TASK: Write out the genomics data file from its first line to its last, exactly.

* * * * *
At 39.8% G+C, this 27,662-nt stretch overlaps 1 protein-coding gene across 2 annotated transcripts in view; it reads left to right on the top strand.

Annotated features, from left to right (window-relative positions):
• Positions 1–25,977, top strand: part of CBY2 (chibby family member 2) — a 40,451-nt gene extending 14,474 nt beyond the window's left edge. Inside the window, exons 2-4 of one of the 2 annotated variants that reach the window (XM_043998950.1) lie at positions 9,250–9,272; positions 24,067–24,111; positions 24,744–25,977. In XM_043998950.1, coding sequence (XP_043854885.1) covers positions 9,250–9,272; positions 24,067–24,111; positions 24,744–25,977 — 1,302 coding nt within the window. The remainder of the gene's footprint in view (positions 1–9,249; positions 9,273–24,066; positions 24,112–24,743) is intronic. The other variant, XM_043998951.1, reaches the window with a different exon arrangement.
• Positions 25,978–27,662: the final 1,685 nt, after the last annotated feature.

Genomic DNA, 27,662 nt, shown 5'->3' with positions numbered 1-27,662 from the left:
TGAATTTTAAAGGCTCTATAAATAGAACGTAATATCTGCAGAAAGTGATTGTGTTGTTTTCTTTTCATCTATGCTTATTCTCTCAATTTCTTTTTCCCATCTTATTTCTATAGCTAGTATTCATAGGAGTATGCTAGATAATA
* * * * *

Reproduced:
At 39.8% G+C, this 27,662-nt stretch overlaps 1 protein-coding gene across 2 annotated transcripts in view; it reads left to right on the top strand.

Annotated features, from left to right (window-relative positions):
• Positions 1–25,977, top strand: part of CBY2 (chibby family member 2) — a 40,451-nt gene extending 14,474 nt beyond the window's left edge. Inside the window, exons 2-4 of one of the 2 annotated variants that reach the window (XM_043998950.1) lie at positions 9,250–9,272; positions 24,067–24,111; positions 24,744–25,977. In XM_043998950.1, coding sequence (XP_043854885.1) covers positions 9,250–9,272; positions 24,067–24,111; positions 24,744–25,977 — 1,302 coding nt within the window. The remainder of the gene's footprint in view (positions 1–9,249; positions 9,273–24,066; positions 24,112–24,743) is intronic. The other variant, XM_043998951.1, reaches the window with a different exon arrangement.
• Positions 25,978–27,662: the final 1,685 nt, after the last annotated feature.

Genomic DNA, 27,662 nt, shown 5'->3' with positions numbered 1-27,662 from the left:
TGAATTTTAAAGGCTCTATAAATAGAACGTAATATCTGCAGAAAGTGATTGTGTTGTTTTCTTTTCATCTATGCTTATTCTCTCAATTTCTTTTTCCCATCTTATTTCTATAGCTAGTATTCATAGGAGTATGCTAGATAATA